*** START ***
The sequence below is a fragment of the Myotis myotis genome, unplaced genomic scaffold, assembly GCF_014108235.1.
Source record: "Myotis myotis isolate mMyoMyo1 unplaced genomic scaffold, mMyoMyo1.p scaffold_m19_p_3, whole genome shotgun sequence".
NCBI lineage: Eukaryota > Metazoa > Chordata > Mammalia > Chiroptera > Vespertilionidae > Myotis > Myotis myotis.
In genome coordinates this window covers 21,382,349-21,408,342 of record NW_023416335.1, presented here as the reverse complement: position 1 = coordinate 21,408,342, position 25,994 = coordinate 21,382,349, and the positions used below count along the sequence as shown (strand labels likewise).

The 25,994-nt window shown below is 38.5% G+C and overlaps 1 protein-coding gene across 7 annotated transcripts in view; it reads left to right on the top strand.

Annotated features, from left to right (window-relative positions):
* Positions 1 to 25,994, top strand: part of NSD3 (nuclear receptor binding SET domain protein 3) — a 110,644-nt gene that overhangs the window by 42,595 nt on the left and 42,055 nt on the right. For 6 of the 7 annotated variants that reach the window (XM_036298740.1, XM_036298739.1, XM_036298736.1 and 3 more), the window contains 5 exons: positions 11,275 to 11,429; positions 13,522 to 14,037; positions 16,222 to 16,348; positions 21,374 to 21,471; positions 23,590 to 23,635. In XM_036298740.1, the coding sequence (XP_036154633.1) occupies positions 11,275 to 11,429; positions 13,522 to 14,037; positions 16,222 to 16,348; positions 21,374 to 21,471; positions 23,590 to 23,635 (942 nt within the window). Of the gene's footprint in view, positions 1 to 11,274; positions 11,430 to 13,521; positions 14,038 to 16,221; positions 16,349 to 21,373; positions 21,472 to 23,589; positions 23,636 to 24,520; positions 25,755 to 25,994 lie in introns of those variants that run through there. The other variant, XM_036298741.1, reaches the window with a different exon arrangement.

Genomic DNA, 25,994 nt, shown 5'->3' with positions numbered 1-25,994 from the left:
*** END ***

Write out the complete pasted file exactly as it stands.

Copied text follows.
The sequence below is a fragment of the Myotis myotis genome, unplaced genomic scaffold, assembly GCF_014108235.1.
Source record: "Myotis myotis isolate mMyoMyo1 unplaced genomic scaffold, mMyoMyo1.p scaffold_m19_p_3, whole genome shotgun sequence".
NCBI lineage: Eukaryota > Metazoa > Chordata > Mammalia > Chiroptera > Vespertilionidae > Myotis > Myotis myotis.
In genome coordinates this window covers 21,382,349-21,408,342 of record NW_023416335.1, presented here as the reverse complement: position 1 = coordinate 21,408,342, position 25,994 = coordinate 21,382,349, and the positions used below count along the sequence as shown (strand labels likewise).

The 25,994-nt window shown below is 38.5% G+C and overlaps 1 protein-coding gene across 7 annotated transcripts in view; it reads left to right on the top strand.

Annotated features, from left to right (window-relative positions):
* Positions 1 to 25,994, top strand: part of NSD3 (nuclear receptor binding SET domain protein 3) — a 110,644-nt gene that overhangs the window by 42,595 nt on the left and 42,055 nt on the right. For 6 of the 7 annotated variants that reach the window (XM_036298740.1, XM_036298739.1, XM_036298736.1 and 3 more), the window contains 5 exons: positions 11,275 to 11,429; positions 13,522 to 14,037; positions 16,222 to 16,348; positions 21,374 to 21,471; positions 23,590 to 23,635. In XM_036298740.1, the coding sequence (XP_036154633.1) occupies positions 11,275 to 11,429; positions 13,522 to 14,037; positions 16,222 to 16,348; positions 21,374 to 21,471; positions 23,590 to 23,635 (942 nt within the window). Of the gene's footprint in view, positions 1 to 11,274; positions 11,430 to 13,521; positions 14,038 to 16,221; positions 16,349 to 21,373; positions 21,472 to 23,589; positions 23,636 to 24,520; positions 25,755 to 25,994 lie in introns of those variants that run through there. The other variant, XM_036298741.1, reaches the window with a different exon arrangement.

Genomic DNA, 25,994 nt, shown 5'->3' with positions numbered 1-25,994 from the left: